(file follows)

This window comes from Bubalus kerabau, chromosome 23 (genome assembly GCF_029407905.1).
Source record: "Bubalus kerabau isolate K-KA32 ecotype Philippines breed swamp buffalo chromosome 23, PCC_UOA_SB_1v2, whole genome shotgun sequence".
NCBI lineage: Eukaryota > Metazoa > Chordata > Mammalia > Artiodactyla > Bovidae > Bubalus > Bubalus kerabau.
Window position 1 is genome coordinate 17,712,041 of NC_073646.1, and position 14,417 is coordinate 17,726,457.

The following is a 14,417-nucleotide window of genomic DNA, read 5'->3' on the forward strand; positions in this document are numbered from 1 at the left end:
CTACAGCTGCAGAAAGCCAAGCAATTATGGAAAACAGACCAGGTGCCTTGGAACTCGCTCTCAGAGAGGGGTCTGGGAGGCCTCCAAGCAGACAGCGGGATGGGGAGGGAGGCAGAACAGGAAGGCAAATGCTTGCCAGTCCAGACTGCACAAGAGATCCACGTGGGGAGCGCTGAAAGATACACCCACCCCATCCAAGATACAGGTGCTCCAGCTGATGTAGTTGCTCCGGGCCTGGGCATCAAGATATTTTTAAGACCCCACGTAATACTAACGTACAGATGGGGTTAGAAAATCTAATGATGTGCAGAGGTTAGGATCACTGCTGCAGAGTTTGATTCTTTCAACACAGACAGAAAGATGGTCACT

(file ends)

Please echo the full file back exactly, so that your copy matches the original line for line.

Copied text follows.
This window comes from Bubalus kerabau, chromosome 23 (genome assembly GCF_029407905.1).
Source record: "Bubalus kerabau isolate K-KA32 ecotype Philippines breed swamp buffalo chromosome 23, PCC_UOA_SB_1v2, whole genome shotgun sequence".
NCBI lineage: Eukaryota > Metazoa > Chordata > Mammalia > Artiodactyla > Bovidae > Bubalus > Bubalus kerabau.
Window position 1 is genome coordinate 17,712,041 of NC_073646.1, and position 14,417 is coordinate 17,726,457.

The following is a 14,417-nucleotide window of genomic DNA, read 5'->3' on the forward strand; positions in this document are numbered from 1 at the left end:
CTACAGCTGCAGAAAGCCAAGCAATTATGGAAAACAGACCAGGTGCCTTGGAACTCGCTCTCAGAGAGGGGTCTGGGAGGCCTCCAAGCAGACAGCGGGATGGGGAGGGAGGCAGAACAGGAAGGCAAATGCTTGCCAGTCCAGACTGCACAAGAGATCCACGTGGGGAGCGCTGAAAGATACACCCACCCCATCCAAGATACAGGTGCTCCAGCTGATGTAGTTGCTCCGGGCCTGGGCATCAAGATATTTTTAAGACCCCACGTAATACTAACGTACAGATGGGGTTAGAAAATCTAATGATGTGCAGAGGTTAGGATCACTGCTGCAGAGTTTGATTCTTTCAACACAGACAGAAAGATGGTCACT